The Malta Altus Challenge was the first of the three late Challenges to be accepted, as it was unconditional and under the Deed of Gift, modified by Protocol which governs the 2021 America's Cup, RNZYS and Emirates Team NZ had no choice but to accept any valid Challenge that complied with the conditions of both documents.

Established in 1835, 16 years before the advent of the America's Cup, Royal Malta Yacht Club is one of the most prestigious yacht clubs in the world, and easily satisfied the validity requirements in the entry documents.

After an Arbitration Panel hearing into the legality of the three Late Challengers accepted by RNZYS, Emirates Team NZ remarked in a media statement that "As a result of the delay [caused by the uncertainty over the validity of the three Challenges] there are now concerns as to the likelihood of the Malta Altus Challenge being able to continue".

After raising concerns over the reluctance of the financiers of the Challenge to commit their funds to the project, Royal Malta Yacht Club took the initiative in the past week and exercised termination clauses in their contracts with Cataldi and his business associates.

"Our goal is to do three editions of the America's Cup. If you want to build a strong team, then you need to commit to three America's Cup cycles. I think everyone in this edition is in it for the long-term. We have a new class, so the game is level for everybody, and the differences are not so much," Cataldi stated, using now-hollow words, when Malta Altus Challenge was announced on December 7, 2018.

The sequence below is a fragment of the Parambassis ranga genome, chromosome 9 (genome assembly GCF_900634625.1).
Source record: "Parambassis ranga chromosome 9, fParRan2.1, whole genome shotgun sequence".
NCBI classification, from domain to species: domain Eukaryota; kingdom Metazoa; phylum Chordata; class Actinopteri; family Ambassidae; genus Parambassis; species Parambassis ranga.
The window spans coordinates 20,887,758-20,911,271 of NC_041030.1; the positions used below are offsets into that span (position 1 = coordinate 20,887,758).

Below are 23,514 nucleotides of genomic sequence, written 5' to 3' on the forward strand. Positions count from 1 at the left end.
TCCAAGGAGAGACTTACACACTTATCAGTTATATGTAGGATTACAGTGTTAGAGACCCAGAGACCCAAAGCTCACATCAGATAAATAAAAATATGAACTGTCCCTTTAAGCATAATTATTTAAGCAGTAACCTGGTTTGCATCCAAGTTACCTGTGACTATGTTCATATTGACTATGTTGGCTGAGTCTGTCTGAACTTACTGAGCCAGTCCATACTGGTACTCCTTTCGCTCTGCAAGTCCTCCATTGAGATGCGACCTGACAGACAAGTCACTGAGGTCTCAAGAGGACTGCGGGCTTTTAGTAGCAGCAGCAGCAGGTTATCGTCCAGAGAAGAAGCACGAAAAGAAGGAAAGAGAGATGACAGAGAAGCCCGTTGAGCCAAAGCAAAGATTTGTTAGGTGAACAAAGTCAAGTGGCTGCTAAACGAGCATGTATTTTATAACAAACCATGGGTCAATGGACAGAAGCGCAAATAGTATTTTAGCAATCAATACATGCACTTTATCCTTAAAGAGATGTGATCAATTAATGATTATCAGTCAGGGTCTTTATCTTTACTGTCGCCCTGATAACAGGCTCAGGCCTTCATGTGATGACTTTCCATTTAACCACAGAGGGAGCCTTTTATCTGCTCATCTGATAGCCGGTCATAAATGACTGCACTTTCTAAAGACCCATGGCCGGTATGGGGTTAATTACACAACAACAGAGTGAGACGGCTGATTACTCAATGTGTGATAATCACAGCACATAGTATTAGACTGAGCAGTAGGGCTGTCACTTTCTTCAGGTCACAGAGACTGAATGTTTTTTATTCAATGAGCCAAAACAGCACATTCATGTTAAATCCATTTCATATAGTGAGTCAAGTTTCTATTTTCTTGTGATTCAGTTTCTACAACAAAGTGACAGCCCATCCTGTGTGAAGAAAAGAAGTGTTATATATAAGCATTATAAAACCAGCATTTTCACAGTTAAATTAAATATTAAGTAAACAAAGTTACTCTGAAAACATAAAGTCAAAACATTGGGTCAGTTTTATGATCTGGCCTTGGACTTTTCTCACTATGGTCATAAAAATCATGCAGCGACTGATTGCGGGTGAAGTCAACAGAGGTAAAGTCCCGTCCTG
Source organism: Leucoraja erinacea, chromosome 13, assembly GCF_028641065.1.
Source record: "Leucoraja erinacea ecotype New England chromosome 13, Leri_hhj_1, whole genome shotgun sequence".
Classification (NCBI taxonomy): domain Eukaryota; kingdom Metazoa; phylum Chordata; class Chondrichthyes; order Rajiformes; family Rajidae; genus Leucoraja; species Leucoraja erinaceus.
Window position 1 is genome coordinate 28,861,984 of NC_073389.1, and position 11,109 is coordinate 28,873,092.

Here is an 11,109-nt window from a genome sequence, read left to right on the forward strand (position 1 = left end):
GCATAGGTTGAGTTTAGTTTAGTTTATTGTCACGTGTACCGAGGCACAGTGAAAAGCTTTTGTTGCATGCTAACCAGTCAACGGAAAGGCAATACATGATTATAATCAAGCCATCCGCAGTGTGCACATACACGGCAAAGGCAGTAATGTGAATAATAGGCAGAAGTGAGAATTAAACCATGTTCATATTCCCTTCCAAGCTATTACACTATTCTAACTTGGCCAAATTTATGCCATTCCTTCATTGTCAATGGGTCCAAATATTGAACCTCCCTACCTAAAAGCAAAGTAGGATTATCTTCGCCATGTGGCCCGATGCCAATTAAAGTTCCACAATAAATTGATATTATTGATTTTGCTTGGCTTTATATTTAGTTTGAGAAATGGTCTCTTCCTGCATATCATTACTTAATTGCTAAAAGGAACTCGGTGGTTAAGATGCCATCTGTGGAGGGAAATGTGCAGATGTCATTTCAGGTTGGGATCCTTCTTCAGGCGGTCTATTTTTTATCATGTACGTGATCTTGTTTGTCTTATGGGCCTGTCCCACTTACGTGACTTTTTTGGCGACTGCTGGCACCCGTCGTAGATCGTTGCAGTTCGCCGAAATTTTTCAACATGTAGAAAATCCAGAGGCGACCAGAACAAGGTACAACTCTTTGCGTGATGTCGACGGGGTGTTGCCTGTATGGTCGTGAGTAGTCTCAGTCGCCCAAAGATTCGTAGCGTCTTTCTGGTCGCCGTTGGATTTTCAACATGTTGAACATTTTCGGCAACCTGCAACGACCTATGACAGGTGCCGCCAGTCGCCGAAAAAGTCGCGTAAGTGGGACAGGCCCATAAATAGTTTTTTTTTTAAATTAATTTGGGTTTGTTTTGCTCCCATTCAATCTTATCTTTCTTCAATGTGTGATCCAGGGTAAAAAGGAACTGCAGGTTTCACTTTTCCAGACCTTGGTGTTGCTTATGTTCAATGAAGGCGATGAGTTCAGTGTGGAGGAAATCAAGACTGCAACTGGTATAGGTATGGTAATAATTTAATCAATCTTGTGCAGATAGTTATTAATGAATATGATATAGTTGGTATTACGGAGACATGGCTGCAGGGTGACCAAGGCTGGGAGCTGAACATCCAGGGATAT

It is understood there was an arrangement in place for financial support from the Maltese Government, with the Prime Minister of Malta an enthusiastic supporter of the Challenge. He tweeted the news of the Challenge just seconds after the conclusion of a meeting cementing government support, but evidently, the team was unable to meet the financial conditions to enable the drawdown of funds.

The Challenge formed a New Zealand registered company listing Cataldi and Covarrubias as shareholders. The company was registered just over a week after the Challenge was formally announced.

A second company presumably to run the Maltese end of the Challenge was registered in Malta listing Cataldi, Covarrubias and other Maltese as shareholders.